Identity Theft Affects Internet Marketers and Business Owners Too!
Identity theft has been called "The Designer Crime of The New Century" and it is living up to its name and reputation, where someone takes someone else's identity and use it to commit crimes or other acts of fraud. It seems that only one side of this issue has been focused on, the consumer side. It is time for Internet business owners and Marketers to really take a stand and get involved in combating Identity theft before it goes too far.
You might be wondering "why should I care?" or thinking ID theft doesn't affect you. But, if you're an Internet vendor or consumer it should. If gone unchecked, everything from bogus purchases to charge-backs and other penalties and costs will eventually affect your reputation, profits and even the way you do business as new online and offline laws are passed to fight this crime.
Many identity theft transactions are done with stolen credit cards or compromised PayPal, StormPay or other payment provider accounts. Usually the vendor doesn't find out until it's too late that their last $200 received order was placed with stolen account information. To make it worse, the victim usually blames the vendor for taking the order. Several angry phone calls and emails later and you (the vendor)still ends up paying some or all of the associated costs created by this act of fraud.
Be sure to pass these tips on to your customers and readers.
Here are some common-sense Internet based tips to follow at home and when travelling.
1. Be careful of who you give information to when you're online. For example, don't respond to financial related offers received via unsolicited email. Don't trust Spam related messages asking you to place orders by credit card or by payment resources such as PayPal. The spammer might be an identity thief waiting for you to divulge your details at their bogus web site.
2. If you get a request from a known web site asking for financial information, don't click the link within the email. Instead type the url (www.whatever.com) yourself and go directly to the web site. If you don't feel comfortable doing this, then call your bank or financial institution directly and ask them to verify the email.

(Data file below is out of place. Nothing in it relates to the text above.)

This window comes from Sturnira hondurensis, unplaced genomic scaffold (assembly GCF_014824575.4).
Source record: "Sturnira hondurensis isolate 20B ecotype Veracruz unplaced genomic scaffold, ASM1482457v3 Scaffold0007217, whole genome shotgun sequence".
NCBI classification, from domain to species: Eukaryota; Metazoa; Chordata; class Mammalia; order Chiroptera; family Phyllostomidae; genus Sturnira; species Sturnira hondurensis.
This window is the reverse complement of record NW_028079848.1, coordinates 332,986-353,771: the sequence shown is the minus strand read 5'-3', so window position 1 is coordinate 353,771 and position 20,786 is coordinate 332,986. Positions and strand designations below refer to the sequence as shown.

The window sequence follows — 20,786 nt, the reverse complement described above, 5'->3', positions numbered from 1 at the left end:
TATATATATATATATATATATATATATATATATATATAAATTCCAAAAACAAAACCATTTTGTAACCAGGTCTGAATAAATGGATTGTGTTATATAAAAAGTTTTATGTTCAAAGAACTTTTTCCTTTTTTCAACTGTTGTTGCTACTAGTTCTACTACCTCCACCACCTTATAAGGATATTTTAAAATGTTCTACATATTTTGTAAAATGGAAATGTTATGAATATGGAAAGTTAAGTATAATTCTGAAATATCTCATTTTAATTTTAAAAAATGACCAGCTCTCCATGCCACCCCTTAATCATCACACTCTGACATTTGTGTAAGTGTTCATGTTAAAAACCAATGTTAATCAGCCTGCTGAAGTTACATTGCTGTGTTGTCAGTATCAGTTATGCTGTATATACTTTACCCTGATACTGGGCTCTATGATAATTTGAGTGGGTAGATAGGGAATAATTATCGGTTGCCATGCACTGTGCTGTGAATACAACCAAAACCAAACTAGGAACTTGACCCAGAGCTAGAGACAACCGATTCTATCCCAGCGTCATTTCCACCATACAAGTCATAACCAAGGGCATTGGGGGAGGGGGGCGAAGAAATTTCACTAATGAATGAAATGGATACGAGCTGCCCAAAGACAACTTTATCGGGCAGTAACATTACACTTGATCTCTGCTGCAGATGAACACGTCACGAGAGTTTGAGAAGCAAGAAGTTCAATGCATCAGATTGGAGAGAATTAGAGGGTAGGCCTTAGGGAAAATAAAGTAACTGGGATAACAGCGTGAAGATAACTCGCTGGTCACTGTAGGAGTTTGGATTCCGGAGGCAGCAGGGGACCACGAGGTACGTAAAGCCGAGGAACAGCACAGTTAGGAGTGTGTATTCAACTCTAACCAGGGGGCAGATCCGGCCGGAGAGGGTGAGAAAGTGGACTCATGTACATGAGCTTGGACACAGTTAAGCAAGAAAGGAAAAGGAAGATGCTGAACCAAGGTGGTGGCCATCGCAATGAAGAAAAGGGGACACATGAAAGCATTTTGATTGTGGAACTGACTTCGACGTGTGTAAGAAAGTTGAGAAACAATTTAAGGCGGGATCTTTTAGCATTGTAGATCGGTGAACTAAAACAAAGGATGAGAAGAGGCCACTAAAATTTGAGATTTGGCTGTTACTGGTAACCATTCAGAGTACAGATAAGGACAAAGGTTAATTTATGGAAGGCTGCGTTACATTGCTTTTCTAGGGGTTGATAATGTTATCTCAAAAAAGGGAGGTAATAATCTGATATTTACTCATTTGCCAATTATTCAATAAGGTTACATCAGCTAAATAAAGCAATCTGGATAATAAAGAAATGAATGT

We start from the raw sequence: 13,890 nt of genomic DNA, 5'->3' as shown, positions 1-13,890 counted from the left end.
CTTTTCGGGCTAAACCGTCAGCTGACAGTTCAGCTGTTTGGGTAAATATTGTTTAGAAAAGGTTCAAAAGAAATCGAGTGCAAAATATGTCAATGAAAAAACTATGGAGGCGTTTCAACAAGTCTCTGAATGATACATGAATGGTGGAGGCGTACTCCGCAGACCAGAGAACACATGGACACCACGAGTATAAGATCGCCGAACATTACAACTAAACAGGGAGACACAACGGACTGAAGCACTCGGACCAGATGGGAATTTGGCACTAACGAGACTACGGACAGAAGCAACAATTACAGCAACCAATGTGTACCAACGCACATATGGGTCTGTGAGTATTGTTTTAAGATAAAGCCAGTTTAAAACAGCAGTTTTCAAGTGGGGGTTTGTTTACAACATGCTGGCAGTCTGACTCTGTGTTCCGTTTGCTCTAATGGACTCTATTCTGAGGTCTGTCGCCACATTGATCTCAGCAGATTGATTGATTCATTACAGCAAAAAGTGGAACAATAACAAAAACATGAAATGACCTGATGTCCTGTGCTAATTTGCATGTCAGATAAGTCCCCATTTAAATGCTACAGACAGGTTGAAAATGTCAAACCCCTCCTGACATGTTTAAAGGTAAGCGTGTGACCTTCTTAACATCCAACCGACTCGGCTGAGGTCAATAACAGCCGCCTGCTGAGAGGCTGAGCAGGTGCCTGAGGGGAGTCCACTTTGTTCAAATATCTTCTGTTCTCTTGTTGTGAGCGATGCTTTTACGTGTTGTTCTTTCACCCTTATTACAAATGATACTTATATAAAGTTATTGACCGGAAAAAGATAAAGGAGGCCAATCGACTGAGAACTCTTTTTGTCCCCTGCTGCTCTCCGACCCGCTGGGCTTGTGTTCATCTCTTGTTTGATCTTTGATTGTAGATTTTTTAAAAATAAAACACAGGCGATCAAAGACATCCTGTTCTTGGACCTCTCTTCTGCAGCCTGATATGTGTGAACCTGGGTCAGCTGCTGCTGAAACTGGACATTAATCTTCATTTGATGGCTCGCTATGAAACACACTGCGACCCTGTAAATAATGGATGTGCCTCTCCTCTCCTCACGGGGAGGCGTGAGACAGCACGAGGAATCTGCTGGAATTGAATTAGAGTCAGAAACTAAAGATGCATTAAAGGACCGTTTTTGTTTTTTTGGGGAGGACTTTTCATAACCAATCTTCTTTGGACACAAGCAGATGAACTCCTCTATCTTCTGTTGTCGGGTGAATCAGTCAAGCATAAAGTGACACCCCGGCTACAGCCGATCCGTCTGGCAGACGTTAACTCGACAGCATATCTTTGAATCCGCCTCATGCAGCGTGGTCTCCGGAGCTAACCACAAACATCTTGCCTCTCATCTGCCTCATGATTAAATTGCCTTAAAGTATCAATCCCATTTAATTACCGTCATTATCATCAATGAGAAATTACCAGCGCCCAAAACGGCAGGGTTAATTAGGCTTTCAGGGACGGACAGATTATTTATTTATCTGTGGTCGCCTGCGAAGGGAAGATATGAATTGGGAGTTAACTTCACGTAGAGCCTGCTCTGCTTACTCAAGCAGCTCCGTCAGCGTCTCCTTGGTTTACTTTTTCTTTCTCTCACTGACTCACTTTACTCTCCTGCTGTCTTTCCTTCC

3. Don't respond to any email claiming that the writer wants to send you millions of dollars as a helper's fee, if you will help them take care of some form of inheritance. These messages are often referred to as a form of the Nigerian Oil scam. Don't think that this only comes from Nigeria. Just substitute your country's name before the word oil and you get the picture...
4. Don't click on any links in email supposedly sent from PayPal or eBay asking you to verify your account info (if you have one of these accounts). These messages are often filled with misspellings and poor grammar (an obvious, but often ignored, indicator that it was not eBay or PayPal that sent the message).
5. Don't click on unsubscribe email links sent in un-requested (unsolicited) spam email. The fact that you were sent the message without your asking for it, is a great indicator that the sender might not be trustworthy.
6. Beware when downloading file-sharing software (often used to trade music and movie files). They are notorious for delivering viruses, SpyWare and keyboard loggers as well.
7. Update your Anti-Virus, Firewall and Privacy software frequently to make sure you have the latest versions. See the free guide mentioned at the end of this list for more info
9. Review your email carefully, many viruses and Trojans are sent by crooks and hackers who use fake email addresses, or legitimate email addresses of reputable companies. So it can look like it came from a known company, when actually it didn't
10. Be careful when using computers in Libraries, Airports, on Airplanes and other Public places. It is not safe to use computers in these places for financial or other high-risk
transactions. You never know what these machines are storing, in their logs, as you type and you never know who's looking over your shoulder.
11. Be sure to download the latest Internet browser and customize your Browser's security settings to protect you while you surf. Just visit your browser manufacturer's web site and look for information on setting your browser preferences or options.
12. Avoid leaving your laptop unattended, especially in hotel rooms, convention room floors, restrooms, restaurants, etc. Try installing passwords on important files and folders, just in case your laptop or stolen.
13. Disable your email program’s ‘preview pane or panel’ to prevent email spam from reporting back to their senders. If the report goes back (usually by simple code or loading of images embedded in the message), they will have confirmed your existence and the spam will increase.
14. Finally, Remember, if a situation smells fishy, it might just be.